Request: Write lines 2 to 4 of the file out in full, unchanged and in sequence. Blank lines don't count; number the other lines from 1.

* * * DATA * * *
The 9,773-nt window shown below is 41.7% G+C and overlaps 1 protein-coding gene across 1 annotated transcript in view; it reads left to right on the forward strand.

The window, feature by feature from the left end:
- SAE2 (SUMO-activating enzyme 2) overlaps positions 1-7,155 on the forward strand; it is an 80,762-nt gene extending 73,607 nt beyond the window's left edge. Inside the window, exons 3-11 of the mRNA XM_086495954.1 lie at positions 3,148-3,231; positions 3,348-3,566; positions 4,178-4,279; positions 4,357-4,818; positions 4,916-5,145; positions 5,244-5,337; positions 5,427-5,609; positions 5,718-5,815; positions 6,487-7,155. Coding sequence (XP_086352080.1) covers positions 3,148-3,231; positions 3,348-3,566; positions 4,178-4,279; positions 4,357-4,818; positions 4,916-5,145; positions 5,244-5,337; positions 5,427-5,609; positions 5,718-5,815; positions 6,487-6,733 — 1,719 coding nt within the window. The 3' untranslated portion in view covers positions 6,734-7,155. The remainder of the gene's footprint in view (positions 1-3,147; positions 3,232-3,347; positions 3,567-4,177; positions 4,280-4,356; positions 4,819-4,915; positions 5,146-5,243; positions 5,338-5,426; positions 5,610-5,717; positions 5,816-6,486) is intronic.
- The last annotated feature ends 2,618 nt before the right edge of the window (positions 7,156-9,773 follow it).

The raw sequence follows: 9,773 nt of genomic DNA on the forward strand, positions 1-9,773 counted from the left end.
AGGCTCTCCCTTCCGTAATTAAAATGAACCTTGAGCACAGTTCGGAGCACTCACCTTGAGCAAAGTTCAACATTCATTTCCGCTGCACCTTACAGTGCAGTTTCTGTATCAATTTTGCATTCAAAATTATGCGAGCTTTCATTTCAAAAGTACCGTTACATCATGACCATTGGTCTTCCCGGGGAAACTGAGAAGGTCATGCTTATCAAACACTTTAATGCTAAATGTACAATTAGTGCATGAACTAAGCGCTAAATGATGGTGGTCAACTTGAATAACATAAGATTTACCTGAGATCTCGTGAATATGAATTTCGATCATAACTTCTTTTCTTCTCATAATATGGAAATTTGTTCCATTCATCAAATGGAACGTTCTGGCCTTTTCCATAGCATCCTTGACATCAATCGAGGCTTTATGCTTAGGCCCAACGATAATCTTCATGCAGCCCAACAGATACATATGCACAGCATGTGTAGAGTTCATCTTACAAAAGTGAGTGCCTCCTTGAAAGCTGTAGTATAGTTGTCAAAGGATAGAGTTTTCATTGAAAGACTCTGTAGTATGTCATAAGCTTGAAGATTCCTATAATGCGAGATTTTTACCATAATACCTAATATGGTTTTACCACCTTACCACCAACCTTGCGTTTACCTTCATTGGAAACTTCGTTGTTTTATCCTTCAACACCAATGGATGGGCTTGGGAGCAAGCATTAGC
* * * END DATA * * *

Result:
The window, feature by feature from the left end:
- SAE2 (SUMO-activating enzyme 2) overlaps positions 1-7,155 on the forward strand; it is an 80,762-nt gene extending 73,607 nt beyond the window's left edge. Inside the window, exons 3-11 of the mRNA XM_086495954.1 lie at positions 3,148-3,231; positions 3,348-3,566; positions 4,178-4,279; positions 4,357-4,818; positions 4,916-5,145; positions 5,244-5,337; positions 5,427-5,609; positions 5,718-5,815; positions 6,487-7,155. Coding sequence (XP_086352080.1) covers positions 3,148-3,231; positions 3,348-3,566; positions 4,178-4,279; positions 4,357-4,818; positions 4,916-5,145; positions 5,244-5,337; positions 5,427-5,609; positions 5,718-5,815; positions 6,487-6,733 — 1,719 coding nt within the window. The 3' untranslated portion in view covers positions 6,734-7,155. The remainder of the gene's footprint in view (positions 1-3,147; positions 3,232-3,347; positions 3,567-4,177; positions 4,280-4,356; positions 4,819-4,915; positions 5,146-5,243; positions 5,338-5,426; positions 5,610-5,717; positions 5,816-6,486) is intronic.
- The last annotated feature ends 2,618 nt before the right edge of the window (positions 7,156-9,773 follow it).